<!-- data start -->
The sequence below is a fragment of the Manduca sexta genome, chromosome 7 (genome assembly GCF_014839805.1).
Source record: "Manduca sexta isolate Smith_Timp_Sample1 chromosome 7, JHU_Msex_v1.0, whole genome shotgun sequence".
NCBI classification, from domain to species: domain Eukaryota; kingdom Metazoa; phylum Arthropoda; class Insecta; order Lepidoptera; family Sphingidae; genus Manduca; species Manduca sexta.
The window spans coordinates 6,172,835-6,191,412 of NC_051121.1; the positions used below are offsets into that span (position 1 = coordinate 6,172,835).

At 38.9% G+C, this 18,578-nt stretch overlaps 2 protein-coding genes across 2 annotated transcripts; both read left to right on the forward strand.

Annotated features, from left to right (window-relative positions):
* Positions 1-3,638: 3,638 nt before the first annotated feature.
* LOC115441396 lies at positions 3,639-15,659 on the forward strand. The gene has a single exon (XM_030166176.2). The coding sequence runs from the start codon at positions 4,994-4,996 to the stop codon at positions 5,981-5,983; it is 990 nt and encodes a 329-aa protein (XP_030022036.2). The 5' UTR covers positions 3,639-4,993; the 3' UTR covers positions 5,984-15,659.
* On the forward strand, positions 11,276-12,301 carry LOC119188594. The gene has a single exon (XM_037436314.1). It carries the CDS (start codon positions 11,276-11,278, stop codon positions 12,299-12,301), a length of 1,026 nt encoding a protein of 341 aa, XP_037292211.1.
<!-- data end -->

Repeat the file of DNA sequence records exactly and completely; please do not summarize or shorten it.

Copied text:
The sequence below is a fragment of the Manduca sexta genome, chromosome 7 (genome assembly GCF_014839805.1).
Source record: "Manduca sexta isolate Smith_Timp_Sample1 chromosome 7, JHU_Msex_v1.0, whole genome shotgun sequence".
NCBI classification, from domain to species: domain Eukaryota; kingdom Metazoa; phylum Arthropoda; class Insecta; order Lepidoptera; family Sphingidae; genus Manduca; species Manduca sexta.
The window spans coordinates 6,172,835-6,191,412 of NC_051121.1; the positions used below are offsets into that span (position 1 = coordinate 6,172,835).

At 38.9% G+C, this 18,578-nt stretch overlaps 2 protein-coding genes across 2 annotated transcripts; both read left to right on the forward strand.

Annotated features, from left to right (window-relative positions):
* Positions 1-3,638: 3,638 nt before the first annotated feature.
* LOC115441396 lies at positions 3,639-15,659 on the forward strand. The gene has a single exon (XM_030166176.2). The coding sequence runs from the start codon at positions 4,994-4,996 to the stop codon at positions 5,981-5,983; it is 990 nt and encodes a 329-aa protein (XP_030022036.2). The 5' UTR covers positions 3,639-4,993; the 3' UTR covers positions 5,984-15,659.
* On the forward strand, positions 11,276-12,301 carry LOC119188594. The gene has a single exon (XM_037436314.1). It carries the CDS (start codon positions 11,276-11,278, stop codon positions 12,299-12,301), a length of 1,026 nt encoding a protein of 341 aa, XP_037292211.1.